PAT NARDUZZI: It’s always good. I mean, it didn’t go as planned. We wanted him to take a couple snaps first, but we messed that up. No, it was great. Jimmy has worked his tail off. It was something coming for a long time. You knew if you had one available that that was a guy that worked hard. He’s had the respect of our football team since he walked on that campus. He’s a natural leader. I mean, I will not be shocked if that guy is a captain some day. He’s just a redshirt freshman right now but it will not shock me if he’s a captain some day. He’s respected on and off the field. The kids really like him. For a young guy, man, the communication he’s got in the huddle and at the line of scrimmage is incredible. He does a great job.
Q. You have four tight ends. Where does Flanagan —
PAT NARDUZZI: Again, I could put them in order if you wanted me to. I guess we don’t have an order there because we’re going to play two of them a lot. Might even put three of them on the field. Flanagan has just been consistent and so has Chris Clark now. You’re going to see a lot of those guys on the field, and it’s — you put one tight end on there because you’re putting three wide outs, I think. Is that the case? Do we have three wide outs? Or two backs, or a fullback, whatever. We’ve probably got 12 guys on there instead of 11. We don’t just have two categories for two — maybe we should have a category with 13, 14 positions. But we see Chris Clark as a co-starter with Flanagan. In my opinion those guys are going to play a lot. That guy is going to get out and make a lot of plays this year for us, I think. Flanagan, though, if you had to put them in order, has been more consistent. He’s got the experience that Chris doesn’t have, and he probably pays attention to the details a little bit more than Chris. But when Chris Clark is the senior, he’s going to have the details, as well. I’d say the difference is the details, but when you look at 260 pounds that can run block, pass protect and also run down the field and stretch the field and catch the ball — I mean, they both have play making ability.
Q. Quadree Henderson taking another step as a receiver, what does that do for your offense having him in the slot?
PAT NARDUZZI: It gives us another guy to throw the ball to. I mean, it’s good, I guess, right?
Q. Has there been separation at running back or are those guys still sort of technically together?
PAT NARDUZZI: They’re a big pile in there. It’s another one of those things, it comes down to game day. Quadree has obviously had more reps lying back there, and we’ve seen him do it. Darrin Hall has gotten good. I could throw more ‘ors’ on there as you want it after that if you really wanted me to do that, but there’s some young guys that have really stepped up. I mean, AJ Davis has been impressive.
Q. I wanted to ask you about the long snap position.
PAT NARDUZZI: Good for you.
Q. With Cal Adomitis winning that, is that something that Coach Powell comes to you and says I think we’ve got to go with Cal or is that something you’re involved with because obviously it’s a very niche sort of —
PAT NARDUZZI: You guys were out there for practice most of the time during field goal and punts and all that and watching the snaps. No we make staff decisions, and it’s just consistency as far as where that snap is, especially for punts. We like it at the right thigh board in the punt protection. Those are all things that we all look at. It’s not hard to see, and consistency as far as where that snap goes is important. Cal has done a great job, and we’re going to find out on game day. I don’t know if there’s an ‘or’ there, but Nate Bossory has done a nice job, as well.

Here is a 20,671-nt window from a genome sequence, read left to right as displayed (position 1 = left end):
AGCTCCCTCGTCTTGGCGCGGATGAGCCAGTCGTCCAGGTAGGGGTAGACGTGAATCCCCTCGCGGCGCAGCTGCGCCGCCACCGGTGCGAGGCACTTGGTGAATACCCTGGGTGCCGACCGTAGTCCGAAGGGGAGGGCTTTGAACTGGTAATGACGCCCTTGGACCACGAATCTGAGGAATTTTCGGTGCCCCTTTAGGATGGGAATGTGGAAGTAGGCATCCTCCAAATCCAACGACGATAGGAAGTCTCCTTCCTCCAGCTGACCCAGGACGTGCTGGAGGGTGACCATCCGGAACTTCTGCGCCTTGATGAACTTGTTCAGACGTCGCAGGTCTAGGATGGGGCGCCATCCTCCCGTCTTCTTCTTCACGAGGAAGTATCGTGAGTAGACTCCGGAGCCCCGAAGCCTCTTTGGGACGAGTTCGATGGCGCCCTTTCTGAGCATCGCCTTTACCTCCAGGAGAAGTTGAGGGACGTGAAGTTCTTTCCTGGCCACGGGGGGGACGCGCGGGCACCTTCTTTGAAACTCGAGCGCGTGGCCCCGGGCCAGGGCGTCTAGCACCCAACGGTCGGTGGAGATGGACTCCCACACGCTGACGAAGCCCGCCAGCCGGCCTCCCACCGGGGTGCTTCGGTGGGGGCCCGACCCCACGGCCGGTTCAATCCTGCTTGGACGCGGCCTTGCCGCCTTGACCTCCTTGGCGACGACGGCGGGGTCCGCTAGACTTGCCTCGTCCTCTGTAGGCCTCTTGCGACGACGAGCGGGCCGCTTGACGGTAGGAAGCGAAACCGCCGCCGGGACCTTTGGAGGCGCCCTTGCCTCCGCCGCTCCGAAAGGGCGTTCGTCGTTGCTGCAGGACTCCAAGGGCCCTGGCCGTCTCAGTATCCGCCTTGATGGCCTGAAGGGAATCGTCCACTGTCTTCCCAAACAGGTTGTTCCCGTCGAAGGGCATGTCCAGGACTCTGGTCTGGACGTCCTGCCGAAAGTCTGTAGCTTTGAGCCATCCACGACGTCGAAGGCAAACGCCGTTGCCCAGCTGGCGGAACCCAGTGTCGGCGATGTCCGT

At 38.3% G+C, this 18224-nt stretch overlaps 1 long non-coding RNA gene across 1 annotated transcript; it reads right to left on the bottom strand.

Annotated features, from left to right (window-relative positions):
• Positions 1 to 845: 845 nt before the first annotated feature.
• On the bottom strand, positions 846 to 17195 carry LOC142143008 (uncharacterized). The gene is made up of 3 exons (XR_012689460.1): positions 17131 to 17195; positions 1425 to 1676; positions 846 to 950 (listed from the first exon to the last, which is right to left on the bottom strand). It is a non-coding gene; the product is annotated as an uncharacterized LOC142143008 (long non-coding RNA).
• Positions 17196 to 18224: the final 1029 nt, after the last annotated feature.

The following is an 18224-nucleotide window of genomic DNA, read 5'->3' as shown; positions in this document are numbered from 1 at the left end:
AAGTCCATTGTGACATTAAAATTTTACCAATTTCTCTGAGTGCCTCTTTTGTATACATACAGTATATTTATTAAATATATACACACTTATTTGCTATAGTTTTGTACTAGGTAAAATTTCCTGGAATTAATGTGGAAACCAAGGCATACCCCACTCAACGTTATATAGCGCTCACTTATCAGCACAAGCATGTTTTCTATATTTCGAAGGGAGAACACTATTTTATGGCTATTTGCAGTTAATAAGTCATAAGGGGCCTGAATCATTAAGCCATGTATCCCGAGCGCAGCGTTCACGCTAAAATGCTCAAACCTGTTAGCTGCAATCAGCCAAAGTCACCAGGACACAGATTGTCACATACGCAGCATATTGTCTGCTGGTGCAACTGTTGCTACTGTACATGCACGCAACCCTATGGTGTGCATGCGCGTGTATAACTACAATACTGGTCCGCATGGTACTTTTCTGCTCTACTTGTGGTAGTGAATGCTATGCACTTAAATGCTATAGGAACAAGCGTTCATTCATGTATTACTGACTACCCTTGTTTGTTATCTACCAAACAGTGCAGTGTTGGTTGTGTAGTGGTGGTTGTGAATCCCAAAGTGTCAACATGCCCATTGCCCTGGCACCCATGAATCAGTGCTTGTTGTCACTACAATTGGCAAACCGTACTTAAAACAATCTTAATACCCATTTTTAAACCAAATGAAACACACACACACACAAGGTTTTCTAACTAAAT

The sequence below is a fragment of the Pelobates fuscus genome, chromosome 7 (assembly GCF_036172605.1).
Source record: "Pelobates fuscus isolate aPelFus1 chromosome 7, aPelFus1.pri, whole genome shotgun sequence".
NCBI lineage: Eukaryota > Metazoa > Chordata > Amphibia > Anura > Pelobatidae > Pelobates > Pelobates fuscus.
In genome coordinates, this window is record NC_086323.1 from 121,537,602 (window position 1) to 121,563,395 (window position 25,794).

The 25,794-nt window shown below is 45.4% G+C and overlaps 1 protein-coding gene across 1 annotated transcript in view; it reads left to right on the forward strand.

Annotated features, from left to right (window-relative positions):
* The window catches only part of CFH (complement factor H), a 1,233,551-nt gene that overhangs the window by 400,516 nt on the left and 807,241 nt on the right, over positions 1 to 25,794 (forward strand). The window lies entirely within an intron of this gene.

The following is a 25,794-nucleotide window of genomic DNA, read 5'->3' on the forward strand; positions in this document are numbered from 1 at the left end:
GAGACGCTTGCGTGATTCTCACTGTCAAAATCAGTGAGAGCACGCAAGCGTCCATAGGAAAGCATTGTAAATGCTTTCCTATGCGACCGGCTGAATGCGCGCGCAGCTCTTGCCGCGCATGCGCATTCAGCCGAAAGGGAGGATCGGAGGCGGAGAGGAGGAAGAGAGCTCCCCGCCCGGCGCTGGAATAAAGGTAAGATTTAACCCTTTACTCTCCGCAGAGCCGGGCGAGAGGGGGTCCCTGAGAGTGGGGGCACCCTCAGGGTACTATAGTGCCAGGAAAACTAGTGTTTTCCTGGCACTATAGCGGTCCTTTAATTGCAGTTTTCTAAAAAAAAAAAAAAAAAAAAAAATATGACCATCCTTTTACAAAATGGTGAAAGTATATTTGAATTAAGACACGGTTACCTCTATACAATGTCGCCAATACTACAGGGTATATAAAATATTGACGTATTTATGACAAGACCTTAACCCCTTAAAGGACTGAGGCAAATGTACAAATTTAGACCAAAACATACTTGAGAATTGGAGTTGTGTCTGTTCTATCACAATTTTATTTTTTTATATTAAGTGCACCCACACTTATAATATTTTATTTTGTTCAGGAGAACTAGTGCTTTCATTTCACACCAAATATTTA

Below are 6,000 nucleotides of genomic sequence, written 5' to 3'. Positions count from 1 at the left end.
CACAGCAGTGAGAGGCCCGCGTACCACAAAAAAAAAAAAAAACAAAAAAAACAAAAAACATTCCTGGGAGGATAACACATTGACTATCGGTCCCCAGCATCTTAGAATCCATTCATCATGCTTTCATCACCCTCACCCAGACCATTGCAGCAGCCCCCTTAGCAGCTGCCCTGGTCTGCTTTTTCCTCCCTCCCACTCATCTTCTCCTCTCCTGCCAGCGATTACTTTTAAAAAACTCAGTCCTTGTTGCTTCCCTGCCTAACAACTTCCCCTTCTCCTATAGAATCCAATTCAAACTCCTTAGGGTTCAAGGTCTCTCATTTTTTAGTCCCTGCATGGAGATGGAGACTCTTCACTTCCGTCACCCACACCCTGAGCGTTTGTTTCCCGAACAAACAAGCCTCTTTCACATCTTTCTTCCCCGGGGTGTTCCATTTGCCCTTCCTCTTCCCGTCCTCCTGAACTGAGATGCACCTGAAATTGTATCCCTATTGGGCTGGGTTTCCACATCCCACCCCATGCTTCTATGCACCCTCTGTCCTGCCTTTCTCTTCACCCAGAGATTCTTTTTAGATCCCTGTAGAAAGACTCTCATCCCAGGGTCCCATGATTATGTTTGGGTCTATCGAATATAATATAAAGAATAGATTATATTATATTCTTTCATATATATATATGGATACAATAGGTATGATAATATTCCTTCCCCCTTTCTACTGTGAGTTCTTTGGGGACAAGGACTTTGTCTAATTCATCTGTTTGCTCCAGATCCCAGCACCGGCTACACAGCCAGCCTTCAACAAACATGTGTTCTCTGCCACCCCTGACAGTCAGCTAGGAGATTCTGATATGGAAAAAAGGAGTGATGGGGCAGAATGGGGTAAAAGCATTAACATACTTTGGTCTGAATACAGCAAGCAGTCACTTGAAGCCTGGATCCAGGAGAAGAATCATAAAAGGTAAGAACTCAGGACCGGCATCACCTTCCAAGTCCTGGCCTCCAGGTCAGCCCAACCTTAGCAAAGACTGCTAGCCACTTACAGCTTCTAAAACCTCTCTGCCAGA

Q. Talking about the backs, Moss isn’t on there. Is he just a step behind or will he still get some runs?
PAT NARDUZZI: We’ll find out. It comes down to getting reps, and Moss isn’t on there, but AJ Davis isn’t on there, Sibley is not on there, probably somebody else we’re missing on there, as well, but it comes down to getting enough reps to be a guy that you’d want to put on that two deep and feel comfortable. Those are our first two guys going into the game Saturday. I can tell you that. If they’re not going on, then we’ll go to the third guy. But those are the first two guys that you’ll see in the game, unless something crazy happens this week.
Q. With you and Bo both being from Youngstown, a year and a half apart in age, did you know him growing up and as you got into the profession?
PAT NARDUZZI: It’s been a ‘hate’ tie since the beginning, okay, and in a good way. You know, we don’t grow up in a world like we do now, so Youngstown, you’ve got Ursuline, Catholic school, versus Youngstown Mooney is really what it was, and we didn’t like them and they didn’t like us, and the hate was the rivalry, not even me and Bo. But without — you’ve got Twitter and Facebook and Snapchat and then you have all these recruiting events, like in the Pittsburgh area, all these kids in this area all know each other, you know, and when you look back in 1984 and ’85 and ’83, there was no such thing. They may have lived two blocks away, but because they were from the other block, you didn’t talk to them. So you really didn’t know them. You knew them from a scouting report and who they were and what they played, but you really didn’t — there was no interaction like there is nowadays. And it’s kind of neat how these kids get along with each other now and they play each other on a Friday night and then they continue to talk — we didn’t do that back then. I mean, I know you’re too young to maybe figure it out. You’re like, what is he talking about. Us old people.